Blumhouse’s latest film, Evil Eye, also explores toxic relationships.
By now, you’ve probably seen the ads for Welcome to the Blumhouse: a slate of new October releases on Prime Video from Jason Blum’s Blumhouse Productions. One of the four new films, Evil Eye, is based on Madhuri Shekar’s #OwnVoices audio play of the same name. Shekar’s play won the Audie Award for Best Original Work, not so casually joining a roster of 2020 winners that includes Michelle Obama’s Becoming and Alix E. Harrow’s The Ten Thousand Doors of January.
Madhuri Shekar’s Evil Eye audio play is an epistolary "novel" for a new medium. An Audible Original that runs just under two hours, the play features a full cast reading voicemails and phone calls from Usha, her daughter Pallavi, and more. The story revolves around Usha’s obsession with finding a mate for her Indian-American daughter. Convinced that the titular curse was inflicted upon Pallavi before she was born, superstitious Usha worries when the younger woman enters her late 20s without a husband. She attempts to play matchmaker, but fails to find someone her daughter will agree to marry. Instead, Pallavi makes her own match with Sandeep — a man Usha cannot bring herself to trust.
"The story is deeply personal, and therefore very much about a culture that I belong to, one that I grew up with," Shekar tells Bustle. "I don’t see this movie as one about the Indian experience as much as it is one about this specific family’s experience. How Pallavi and Usha experience the world is deeply informed by the cultures that they are from — and Pallavi, as an Indian American, naturally has a different way of seeing things than her Indian mother does."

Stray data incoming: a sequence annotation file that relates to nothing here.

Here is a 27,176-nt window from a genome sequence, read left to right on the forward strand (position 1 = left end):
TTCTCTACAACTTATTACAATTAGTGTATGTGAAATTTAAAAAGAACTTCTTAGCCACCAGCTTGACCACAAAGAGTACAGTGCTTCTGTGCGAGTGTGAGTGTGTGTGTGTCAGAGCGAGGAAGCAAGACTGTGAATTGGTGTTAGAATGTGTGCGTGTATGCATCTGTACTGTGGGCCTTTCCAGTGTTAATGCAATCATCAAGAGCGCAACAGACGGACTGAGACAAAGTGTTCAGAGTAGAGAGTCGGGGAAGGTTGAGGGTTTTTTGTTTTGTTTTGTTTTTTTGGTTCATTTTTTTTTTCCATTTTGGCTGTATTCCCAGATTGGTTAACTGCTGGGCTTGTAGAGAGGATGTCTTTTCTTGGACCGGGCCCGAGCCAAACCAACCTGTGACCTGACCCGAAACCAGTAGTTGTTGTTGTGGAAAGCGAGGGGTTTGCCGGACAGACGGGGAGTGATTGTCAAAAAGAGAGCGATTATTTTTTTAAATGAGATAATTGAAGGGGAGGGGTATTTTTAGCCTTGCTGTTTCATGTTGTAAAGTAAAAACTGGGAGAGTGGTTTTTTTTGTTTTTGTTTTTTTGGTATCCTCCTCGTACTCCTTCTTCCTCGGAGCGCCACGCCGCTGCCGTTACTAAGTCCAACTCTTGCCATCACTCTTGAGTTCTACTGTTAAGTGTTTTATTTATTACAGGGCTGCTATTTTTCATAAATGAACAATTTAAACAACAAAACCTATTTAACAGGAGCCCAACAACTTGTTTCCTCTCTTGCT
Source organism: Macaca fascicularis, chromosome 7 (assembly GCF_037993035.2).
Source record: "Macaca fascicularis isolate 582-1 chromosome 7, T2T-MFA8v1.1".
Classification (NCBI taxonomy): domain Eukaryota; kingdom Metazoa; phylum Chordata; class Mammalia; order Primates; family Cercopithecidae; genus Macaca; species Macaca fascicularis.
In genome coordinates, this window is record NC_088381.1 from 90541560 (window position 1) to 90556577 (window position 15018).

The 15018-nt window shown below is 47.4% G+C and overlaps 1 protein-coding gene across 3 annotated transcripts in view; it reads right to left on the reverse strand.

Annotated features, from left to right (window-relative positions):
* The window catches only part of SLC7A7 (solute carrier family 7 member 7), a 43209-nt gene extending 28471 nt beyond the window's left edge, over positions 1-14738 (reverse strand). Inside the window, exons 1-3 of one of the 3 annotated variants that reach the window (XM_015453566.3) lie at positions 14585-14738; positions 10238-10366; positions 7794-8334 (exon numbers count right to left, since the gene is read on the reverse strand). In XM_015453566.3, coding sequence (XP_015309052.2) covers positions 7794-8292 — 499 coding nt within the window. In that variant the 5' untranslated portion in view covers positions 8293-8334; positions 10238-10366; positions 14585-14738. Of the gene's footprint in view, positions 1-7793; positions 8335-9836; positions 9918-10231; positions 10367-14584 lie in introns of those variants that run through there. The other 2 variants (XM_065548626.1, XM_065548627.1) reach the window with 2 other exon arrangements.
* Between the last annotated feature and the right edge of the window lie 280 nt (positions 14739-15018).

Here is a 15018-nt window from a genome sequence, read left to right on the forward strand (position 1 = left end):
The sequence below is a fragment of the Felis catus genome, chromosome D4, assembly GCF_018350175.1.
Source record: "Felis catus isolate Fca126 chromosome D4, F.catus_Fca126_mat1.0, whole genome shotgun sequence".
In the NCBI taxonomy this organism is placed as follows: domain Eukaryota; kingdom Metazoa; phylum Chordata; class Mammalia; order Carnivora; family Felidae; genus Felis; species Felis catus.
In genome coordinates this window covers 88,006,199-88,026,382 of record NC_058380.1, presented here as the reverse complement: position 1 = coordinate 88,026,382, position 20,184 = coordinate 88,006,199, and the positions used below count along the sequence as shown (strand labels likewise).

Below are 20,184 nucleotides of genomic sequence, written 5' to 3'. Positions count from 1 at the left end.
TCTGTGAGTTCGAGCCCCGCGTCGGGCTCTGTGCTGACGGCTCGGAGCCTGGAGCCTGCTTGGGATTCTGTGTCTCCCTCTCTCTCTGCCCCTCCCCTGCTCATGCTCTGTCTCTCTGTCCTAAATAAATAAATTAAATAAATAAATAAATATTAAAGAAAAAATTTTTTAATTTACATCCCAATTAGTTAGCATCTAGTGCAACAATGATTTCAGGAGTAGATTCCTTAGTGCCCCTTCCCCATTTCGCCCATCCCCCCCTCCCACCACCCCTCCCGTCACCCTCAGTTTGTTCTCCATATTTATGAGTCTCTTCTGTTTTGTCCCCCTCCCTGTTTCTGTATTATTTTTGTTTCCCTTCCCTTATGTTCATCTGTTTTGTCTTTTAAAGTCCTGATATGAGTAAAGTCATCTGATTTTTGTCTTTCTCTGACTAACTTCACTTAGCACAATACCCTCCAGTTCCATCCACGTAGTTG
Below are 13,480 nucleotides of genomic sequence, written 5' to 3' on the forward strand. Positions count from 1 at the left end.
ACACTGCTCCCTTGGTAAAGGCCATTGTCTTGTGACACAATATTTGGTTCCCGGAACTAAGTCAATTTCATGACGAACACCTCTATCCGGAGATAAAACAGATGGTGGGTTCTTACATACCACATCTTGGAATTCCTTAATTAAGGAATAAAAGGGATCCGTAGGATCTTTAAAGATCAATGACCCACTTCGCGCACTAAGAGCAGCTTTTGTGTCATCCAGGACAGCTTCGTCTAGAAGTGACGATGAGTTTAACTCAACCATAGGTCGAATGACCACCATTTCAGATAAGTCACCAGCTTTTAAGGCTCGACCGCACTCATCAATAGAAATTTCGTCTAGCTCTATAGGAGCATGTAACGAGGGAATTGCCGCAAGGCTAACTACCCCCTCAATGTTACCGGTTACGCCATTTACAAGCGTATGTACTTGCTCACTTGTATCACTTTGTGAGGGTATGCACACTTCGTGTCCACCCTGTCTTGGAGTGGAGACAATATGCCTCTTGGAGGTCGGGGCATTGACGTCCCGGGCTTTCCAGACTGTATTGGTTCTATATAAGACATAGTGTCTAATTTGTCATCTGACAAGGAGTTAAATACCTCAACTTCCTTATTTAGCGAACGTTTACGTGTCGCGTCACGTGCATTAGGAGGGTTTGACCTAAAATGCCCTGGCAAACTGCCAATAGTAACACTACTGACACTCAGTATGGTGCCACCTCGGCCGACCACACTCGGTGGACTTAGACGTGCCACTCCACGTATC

Fans of the audio play will be in familiar territory watching Evil Eye. Shekar penned the screenplay, and the film adaptation sees Bernard White (Silicon Valley) reprise his audio play role as Usha’s husband, Krishnan. What’s different, however, is that the on-screen format gave Shekar the space to explore Pallavi and Sandeep’s relationship on a more intimate level.
"I was most excited about getting to write Pallavi and Sandeep’s love story for the screen," Shekar says of her work on the adaptation. "In the audio play, due to the structure and format, we don’t actually get to see these two falling in love. We only hear about it second-hand. But writing those scenes, and then seeing Sunita Mani and Omar Maskati bring their incredible chemistry to play, was really exciting."
A joint production from Priyanka Chopra Jonas’ Purple Pebble Pictures (PPP) and Blumhouse, Evil Eye casts Sarita Chowdhury (A Hologram for the King) as Usha, Mani (GLOW) as Pallavi, and Maskati (Better Call Saul) as Sandeep. Directors Elan and Rajeev Dassani previously worked together as visual effects producers on a number of hit shows, including How to Get Away with Murder and Grace and Frankie. Shekar says that collaborating with South Asian filmmakers was crucial to maintaining the audio play’s cultural identity in its transition to the screen.
"It’s about choosing the right collaborators from the start," she says. "I want to give a special shout-out to Nina Aujla, formerly of PPP, who was the one who fell in love with the script and brought it to Priyanka Chopra Jonas. Having an incredibly influential creative like PCJ on board gave me the reassurance that this project would be on the right track. After that, finding South Asian directors who deeply connected with the script and understood it intimately was the next most important thing. The Dassani brothers are the perfect directors for this movie. Once you have the right collaborators, you won’t need to work so hard to maintain cultural integrity. It’s baked in."
Evil Eye is streaming now on Prime Video.
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